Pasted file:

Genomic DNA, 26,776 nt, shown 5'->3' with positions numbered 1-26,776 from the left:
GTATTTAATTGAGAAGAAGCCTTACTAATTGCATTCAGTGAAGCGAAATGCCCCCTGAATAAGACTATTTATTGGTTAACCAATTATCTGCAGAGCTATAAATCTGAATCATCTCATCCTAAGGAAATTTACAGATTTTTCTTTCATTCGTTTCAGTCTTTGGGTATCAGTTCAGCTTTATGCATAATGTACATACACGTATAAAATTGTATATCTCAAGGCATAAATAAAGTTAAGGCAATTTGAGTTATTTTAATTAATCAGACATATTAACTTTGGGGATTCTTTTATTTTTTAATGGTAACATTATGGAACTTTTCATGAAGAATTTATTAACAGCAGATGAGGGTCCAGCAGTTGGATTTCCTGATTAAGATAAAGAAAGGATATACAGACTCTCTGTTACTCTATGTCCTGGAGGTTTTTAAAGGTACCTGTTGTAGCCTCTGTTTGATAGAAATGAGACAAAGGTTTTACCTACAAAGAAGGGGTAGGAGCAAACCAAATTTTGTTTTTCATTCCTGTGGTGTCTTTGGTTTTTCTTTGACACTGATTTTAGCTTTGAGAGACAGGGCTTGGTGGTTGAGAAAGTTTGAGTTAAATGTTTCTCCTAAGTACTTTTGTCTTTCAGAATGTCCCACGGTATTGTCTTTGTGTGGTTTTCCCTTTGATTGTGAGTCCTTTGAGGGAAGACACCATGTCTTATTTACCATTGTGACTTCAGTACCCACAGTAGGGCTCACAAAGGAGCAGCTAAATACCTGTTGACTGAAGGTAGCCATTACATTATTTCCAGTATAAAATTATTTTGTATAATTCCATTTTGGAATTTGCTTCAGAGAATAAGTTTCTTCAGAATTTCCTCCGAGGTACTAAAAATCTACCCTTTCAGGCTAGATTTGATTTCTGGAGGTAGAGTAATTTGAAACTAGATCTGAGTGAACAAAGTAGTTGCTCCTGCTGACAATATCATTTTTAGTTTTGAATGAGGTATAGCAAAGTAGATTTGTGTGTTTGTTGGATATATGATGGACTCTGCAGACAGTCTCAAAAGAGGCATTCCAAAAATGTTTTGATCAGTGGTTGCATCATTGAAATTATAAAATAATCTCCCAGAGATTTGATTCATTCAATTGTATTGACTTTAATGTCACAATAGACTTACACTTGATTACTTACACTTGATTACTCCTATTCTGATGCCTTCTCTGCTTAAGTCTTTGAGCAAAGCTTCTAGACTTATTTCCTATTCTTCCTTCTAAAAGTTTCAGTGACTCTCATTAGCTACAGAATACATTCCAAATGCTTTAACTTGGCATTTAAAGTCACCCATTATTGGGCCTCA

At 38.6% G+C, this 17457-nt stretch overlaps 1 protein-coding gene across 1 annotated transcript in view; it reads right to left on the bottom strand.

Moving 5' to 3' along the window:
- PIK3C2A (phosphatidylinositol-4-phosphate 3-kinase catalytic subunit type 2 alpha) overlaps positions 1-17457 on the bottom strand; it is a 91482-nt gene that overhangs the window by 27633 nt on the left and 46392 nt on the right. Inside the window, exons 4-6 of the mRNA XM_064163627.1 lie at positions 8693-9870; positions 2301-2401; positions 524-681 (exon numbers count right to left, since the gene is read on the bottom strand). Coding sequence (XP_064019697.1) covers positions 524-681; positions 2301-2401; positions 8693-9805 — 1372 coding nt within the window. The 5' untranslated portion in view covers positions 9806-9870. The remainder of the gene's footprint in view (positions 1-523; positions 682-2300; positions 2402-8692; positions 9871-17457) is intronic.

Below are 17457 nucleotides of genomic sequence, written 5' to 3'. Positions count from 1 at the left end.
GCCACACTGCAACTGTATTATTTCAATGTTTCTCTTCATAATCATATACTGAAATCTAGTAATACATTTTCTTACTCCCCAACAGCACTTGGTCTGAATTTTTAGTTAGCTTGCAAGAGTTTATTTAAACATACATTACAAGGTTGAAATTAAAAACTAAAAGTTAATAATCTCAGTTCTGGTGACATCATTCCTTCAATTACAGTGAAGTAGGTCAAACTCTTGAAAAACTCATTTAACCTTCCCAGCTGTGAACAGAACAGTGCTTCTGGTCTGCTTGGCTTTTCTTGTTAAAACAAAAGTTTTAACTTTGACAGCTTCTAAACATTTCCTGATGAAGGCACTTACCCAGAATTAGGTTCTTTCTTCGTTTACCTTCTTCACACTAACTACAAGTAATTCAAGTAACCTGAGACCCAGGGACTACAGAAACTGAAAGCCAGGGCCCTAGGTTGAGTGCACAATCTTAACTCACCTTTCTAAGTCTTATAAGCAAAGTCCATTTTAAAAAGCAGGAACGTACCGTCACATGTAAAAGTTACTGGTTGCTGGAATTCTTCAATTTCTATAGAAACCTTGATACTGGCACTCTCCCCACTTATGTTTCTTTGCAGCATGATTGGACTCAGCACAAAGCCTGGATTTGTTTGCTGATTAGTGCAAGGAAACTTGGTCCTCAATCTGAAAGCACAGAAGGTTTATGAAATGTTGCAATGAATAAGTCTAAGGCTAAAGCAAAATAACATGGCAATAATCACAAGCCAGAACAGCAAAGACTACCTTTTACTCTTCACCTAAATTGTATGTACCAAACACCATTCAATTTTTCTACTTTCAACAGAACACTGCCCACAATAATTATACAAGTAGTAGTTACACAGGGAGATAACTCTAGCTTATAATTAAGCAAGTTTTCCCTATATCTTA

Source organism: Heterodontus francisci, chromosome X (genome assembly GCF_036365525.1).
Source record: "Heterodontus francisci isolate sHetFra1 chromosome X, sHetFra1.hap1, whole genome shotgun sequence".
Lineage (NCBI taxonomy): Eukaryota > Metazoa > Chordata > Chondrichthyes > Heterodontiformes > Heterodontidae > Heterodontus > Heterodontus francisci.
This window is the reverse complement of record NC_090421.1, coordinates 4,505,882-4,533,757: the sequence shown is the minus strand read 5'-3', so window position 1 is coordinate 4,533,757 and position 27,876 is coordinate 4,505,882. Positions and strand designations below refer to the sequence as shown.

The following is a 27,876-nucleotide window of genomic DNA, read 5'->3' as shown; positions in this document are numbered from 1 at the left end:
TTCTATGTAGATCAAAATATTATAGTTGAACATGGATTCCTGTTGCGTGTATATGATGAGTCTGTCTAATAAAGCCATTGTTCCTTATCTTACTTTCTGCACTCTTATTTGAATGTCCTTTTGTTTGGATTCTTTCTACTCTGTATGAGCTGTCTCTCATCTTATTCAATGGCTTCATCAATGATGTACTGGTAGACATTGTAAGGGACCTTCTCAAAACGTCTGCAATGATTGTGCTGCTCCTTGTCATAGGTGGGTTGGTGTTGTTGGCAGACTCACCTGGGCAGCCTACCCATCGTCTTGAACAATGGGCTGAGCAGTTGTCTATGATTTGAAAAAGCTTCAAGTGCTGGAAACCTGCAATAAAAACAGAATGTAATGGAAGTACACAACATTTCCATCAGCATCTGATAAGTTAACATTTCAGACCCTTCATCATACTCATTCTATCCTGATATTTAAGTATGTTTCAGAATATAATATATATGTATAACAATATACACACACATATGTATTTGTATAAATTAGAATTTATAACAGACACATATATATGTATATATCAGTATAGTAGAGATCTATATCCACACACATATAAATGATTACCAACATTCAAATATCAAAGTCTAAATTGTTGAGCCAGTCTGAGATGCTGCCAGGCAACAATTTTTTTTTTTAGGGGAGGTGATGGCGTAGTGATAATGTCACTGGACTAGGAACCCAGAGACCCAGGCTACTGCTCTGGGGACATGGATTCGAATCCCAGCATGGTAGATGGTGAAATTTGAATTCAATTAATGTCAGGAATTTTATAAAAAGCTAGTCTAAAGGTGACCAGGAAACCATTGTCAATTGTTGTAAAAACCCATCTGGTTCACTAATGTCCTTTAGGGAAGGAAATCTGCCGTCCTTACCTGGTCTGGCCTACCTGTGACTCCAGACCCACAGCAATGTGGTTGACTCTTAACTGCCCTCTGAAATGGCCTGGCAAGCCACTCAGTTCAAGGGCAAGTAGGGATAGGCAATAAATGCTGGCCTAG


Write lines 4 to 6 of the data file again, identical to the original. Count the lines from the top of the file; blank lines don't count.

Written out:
Moving 5' to 3' along the window:
- PIK3C2A (phosphatidylinositol-4-phosphate 3-kinase catalytic subunit type 2 alpha) overlaps positions 1-17457 on the bottom strand; it is a 91482-nt gene that overhangs the window by 27633 nt on the left and 46392 nt on the right. Inside the window, exons 4-6 of the mRNA XM_064163627.1 lie at positions 8693-9870; positions 2301-2401; positions 524-681 (exon numbers count right to left, since the gene is read on the bottom strand). Coding sequence (XP_064019697.1) covers positions 524-681; positions 2301-2401; positions 8693-9805 — 1372 coding nt within the window. The 5' untranslated portion in view covers positions 9806-9870. The remainder of the gene's footprint in view (positions 1-523; positions 682-2300; positions 2402-8692; positions 9871-17457) is intronic.

Below are 17457 nucleotides of genomic sequence, written 5' to 3'. Positions count from 1 at the left end.